You can make solar panels cheaper and wind turbines bigger, but you can’t make the sun shine more regularly or the wind blow more reliably. I came to understand the environmental implications of the physics of energy. In order to produce significant amounts of electricity from weak energy flows, you just have spread them over enormous areas. In other words, the trouble with renewables isn’t fundamentally technical—it’s natural.

Dealing with energy sources that are inherently unreliable, and require large amounts of land, comes at a high economic cost.

There’s been a lot of publicity about how solar panels and wind turbines have come down in cost. But those one-time cost savings from making them in big Chinese factories have been outweighed by the high cost of dealing with their unreliability.

Consider California. Between 2011–17 the cost of solar panels declined about 75 percent, and yet our electricity prices rose five times more than they did in the rest of the U.S. It’s the same story in Germany, the world leader in solar and wind energy. Its electricity prices increased 50 percent between 2006–17, as it scaled up renewables.

I used to think that dealing with climate change was going to be expensive. But I could no longer believe this after looking at Germany and France.

Germany’s carbon emissions have been flat since 2009, despite an investment of $580 billion by 2025 in a renewables-heavy electrical grid, a 50 percent rise in electricity cost.

Climatism support :

SEE also : IF CO2’s Your Poison, Renewable Energy Is No Antidote | Climatism

*

Meanwhile, France produces one-tenth the carbon emissions per unit of electricity as Germany and pays little more than half for its electricity. How? Through nuclear power.

Then, under pressure from Germany, France spent $33 billion on renewables, over the last decade. What was the result? A rise in the carbon intensity of its electricity supply, and higher electricity prices, too.

What about all the headlines about expensive nuclear and cheap solar and wind? They are largely an illusion resulting from the fact that 70 to 80 percent of the costs of building nuclear plants are up-front, whereas the costs given for solar and wind don’t include the high cost of transmission lines, new dams, or other forms of battery.

It’s reasonable to ask whether nuclear power is safe, and what happens with its waste.

It turns out that scientists have studied the health and safety of different energy sources since the 1960s. Every major study, including a recent one by the British medical journal Lancet, finds the same thing: nuclear is the safest way to make reliable electricity.

Strange as it sounds, nuclear power plants are so safe for the same reason nuclear weapons are so dangerous. The uranium used as fuel in power plants and as material for bombs can create one million times more heat per its mass than its fossil fuel and gunpowder equivalents.

It’s not so much about the fuel as the process. We release more energy breaking atoms than breaking chemical bonds. What’s special about uranium atoms is that they are easy to split.

Because nuclear plants produce heat without fire, they emit no air pollution in the form of smoke. By contrast, the smoke from burning fossil fuels and biomass results in the premature deaths of seven million people per year, according to the World Health Organization.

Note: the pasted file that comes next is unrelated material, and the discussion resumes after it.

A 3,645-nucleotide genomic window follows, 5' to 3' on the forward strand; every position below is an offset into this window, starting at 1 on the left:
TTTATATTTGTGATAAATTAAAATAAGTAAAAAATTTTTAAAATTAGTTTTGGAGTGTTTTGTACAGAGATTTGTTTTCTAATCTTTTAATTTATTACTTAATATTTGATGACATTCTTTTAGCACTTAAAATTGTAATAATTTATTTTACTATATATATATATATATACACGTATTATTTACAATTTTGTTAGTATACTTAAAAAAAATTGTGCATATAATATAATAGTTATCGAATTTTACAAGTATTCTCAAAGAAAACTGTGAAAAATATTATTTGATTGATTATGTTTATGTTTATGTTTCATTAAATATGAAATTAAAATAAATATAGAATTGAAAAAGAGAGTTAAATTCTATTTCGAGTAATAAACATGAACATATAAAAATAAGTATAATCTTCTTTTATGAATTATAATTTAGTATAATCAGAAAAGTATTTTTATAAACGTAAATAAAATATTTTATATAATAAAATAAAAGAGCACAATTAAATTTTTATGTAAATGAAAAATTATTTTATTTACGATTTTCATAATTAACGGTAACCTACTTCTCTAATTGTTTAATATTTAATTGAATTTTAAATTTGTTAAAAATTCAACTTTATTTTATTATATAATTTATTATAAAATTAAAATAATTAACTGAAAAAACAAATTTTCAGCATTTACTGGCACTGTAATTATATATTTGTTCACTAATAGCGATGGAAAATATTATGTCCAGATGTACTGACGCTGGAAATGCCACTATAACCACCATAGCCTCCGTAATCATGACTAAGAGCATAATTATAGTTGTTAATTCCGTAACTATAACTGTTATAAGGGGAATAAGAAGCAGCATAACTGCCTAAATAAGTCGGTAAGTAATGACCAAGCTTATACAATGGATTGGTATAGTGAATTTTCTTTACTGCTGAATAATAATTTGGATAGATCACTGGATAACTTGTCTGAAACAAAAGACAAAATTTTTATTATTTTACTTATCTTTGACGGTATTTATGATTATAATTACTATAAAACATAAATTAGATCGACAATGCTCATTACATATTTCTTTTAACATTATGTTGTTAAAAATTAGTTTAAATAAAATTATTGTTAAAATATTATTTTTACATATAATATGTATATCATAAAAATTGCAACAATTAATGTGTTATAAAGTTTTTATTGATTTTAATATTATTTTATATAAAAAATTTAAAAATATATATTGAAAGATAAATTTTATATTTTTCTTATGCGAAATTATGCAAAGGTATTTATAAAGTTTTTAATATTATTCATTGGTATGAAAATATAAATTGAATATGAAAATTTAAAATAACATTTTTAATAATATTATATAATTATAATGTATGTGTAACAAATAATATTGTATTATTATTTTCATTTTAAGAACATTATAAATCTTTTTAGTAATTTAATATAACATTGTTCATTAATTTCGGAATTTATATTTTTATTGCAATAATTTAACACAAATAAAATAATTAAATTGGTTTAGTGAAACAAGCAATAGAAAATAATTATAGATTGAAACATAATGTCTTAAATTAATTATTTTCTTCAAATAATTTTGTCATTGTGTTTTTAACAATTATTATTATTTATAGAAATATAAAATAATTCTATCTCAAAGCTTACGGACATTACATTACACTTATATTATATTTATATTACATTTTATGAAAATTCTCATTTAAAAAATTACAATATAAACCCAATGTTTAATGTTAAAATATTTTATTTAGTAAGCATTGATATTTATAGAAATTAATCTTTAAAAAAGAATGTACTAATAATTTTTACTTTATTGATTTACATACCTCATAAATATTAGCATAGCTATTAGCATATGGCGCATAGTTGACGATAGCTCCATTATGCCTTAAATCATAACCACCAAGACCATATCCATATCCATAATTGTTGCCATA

Even during the worst accidents, nuclear plants release small amounts of radioactive particulate matter from the tiny quantities of uranium atoms split apart to make heat.

Over an 80-year lifespan, fewer than 200 people will die from the radiation from the worst nuclear accident, Chernobyl, and zero will die from the small amounts of radiant particulate matter that escaped from Fukushima.

As a result, the climate scientist James Hanson and a colleague found that nuclear plants have actually saved nearly two million lives to date that would have been lost to air pollution.

Thanks to its energy density, nuclear plants require far less land than renewables. Even in sunny California, a solar farm requires 450 times more land to produce the same amount of energy as a nuclear plant.

Energy-dense nuclear requires far less in the way of materials, and produces far less in the way of waste compared to energy-dilute solar and wind.

A single Coke cans worth of uranium provides all of the energy that the most gluttonous American or Australian lifestyle requires. At the end of the process, the high-level radioactive waste that nuclear plants produce is the very same Coke can of (used) uranium fuel. The reason nuclear is the best energy from an environmental perspective is because it produces so little waste and none enters the environment as pollution.

All of the waste fuel from 45 years of the Swiss nuclear program can fit, in canisters, on a basketball court-like wearhouse, where like all spent nuclear fuel, it has never hurt a fly.

By contrast, solar panels require 17 times more materials in the form of cement, glass, concrete, and steel than do nuclear plants, and create over 200 times more waste.

We tend to think of solar panels as clean, but the truth is that there is no plan anywhere to deal with solar panels at the end of their 20 to 25 year lifespan.

Experts fear solar panels will be shipped, along with other forms of electronic waste, to be disassembled—or, more often, smashed with hammers—by poor communities in Africa and Asia, whose residents will be exposed the dust from toxic including lead, cadmium, and chromium.

Wherever I travel in the world I ask ordinary people what they think about nuclear and renewable energies. After saying they know next to nothing, they admit that nuclear is strong and renewables are weak. Their intuitions are correct. What most of us get wrong—understandably — is that weak energies are safer.